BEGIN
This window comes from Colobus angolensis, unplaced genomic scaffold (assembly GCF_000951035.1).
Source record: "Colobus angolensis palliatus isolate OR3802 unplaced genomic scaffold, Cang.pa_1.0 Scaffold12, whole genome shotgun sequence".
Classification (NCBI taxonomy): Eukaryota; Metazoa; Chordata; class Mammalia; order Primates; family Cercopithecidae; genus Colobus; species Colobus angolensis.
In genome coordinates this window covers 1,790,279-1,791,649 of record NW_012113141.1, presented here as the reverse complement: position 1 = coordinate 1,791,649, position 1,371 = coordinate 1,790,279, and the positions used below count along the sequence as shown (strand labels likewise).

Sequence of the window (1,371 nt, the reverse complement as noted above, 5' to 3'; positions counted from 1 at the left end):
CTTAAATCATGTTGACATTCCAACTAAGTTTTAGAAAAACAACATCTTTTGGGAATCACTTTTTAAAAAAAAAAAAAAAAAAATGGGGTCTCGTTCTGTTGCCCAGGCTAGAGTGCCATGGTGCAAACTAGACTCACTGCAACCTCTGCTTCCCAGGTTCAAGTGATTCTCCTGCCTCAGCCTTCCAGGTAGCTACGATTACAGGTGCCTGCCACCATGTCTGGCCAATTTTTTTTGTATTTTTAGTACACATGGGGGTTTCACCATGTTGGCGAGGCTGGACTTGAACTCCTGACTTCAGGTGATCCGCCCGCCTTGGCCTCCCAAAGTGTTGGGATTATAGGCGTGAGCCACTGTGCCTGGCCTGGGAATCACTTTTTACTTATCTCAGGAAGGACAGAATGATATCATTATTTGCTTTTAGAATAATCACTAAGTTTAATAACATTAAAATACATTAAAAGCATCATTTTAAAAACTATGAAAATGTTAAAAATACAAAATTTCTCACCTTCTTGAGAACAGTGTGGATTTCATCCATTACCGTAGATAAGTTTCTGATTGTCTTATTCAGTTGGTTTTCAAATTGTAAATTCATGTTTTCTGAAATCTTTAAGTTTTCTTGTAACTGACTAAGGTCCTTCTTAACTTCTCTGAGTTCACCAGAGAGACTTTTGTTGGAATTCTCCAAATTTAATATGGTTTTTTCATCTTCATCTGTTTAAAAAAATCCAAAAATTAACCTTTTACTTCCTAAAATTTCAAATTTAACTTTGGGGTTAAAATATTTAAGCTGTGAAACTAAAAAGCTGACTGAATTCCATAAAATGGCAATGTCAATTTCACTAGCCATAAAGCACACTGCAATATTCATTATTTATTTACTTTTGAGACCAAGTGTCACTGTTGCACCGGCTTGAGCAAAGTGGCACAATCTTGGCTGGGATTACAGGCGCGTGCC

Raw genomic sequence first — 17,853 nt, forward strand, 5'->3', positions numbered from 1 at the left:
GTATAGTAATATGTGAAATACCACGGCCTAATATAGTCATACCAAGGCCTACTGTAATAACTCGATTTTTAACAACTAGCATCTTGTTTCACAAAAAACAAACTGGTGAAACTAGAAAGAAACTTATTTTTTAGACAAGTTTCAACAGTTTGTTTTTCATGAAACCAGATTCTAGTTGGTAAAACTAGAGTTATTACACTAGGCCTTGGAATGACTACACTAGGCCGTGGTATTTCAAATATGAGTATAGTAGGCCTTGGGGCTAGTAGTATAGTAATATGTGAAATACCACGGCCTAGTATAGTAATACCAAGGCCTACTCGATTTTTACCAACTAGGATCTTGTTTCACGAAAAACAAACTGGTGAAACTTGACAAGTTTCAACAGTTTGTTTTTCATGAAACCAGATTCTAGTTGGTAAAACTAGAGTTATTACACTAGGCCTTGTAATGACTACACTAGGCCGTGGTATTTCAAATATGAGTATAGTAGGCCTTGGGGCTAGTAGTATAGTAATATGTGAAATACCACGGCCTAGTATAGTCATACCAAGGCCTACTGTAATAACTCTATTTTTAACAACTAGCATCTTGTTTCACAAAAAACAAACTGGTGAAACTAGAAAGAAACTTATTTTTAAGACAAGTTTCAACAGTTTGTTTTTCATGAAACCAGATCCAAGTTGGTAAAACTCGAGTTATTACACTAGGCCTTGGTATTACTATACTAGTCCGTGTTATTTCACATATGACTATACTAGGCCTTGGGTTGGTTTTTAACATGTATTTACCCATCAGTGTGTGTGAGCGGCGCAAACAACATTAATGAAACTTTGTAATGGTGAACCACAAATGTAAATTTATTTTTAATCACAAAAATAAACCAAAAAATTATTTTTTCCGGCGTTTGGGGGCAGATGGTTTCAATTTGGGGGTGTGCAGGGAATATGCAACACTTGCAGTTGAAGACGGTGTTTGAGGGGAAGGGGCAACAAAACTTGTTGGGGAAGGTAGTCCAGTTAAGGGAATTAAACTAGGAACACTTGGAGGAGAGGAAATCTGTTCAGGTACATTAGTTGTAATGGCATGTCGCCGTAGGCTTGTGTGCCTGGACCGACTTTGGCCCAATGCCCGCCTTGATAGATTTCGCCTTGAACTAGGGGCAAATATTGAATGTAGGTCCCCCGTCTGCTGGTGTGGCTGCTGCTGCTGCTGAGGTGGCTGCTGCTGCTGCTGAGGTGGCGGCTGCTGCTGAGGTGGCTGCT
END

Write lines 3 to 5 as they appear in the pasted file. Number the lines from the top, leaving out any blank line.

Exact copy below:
Classification (NCBI taxonomy): Eukaryota; Metazoa; Chordata; class Mammalia; order Primates; family Cercopithecidae; genus Colobus; species Colobus angolensis.
In genome coordinates this window covers 1,790,279-1,791,649 of record NW_012113141.1, presented here as the reverse complement: position 1 = coordinate 1,791,649, position 1,371 = coordinate 1,790,279, and the positions used below count along the sequence as shown (strand labels likewise).

Sequence of the window (1,371 nt, the reverse complement as noted above, 5' to 3'; positions counted from 1 at the left end):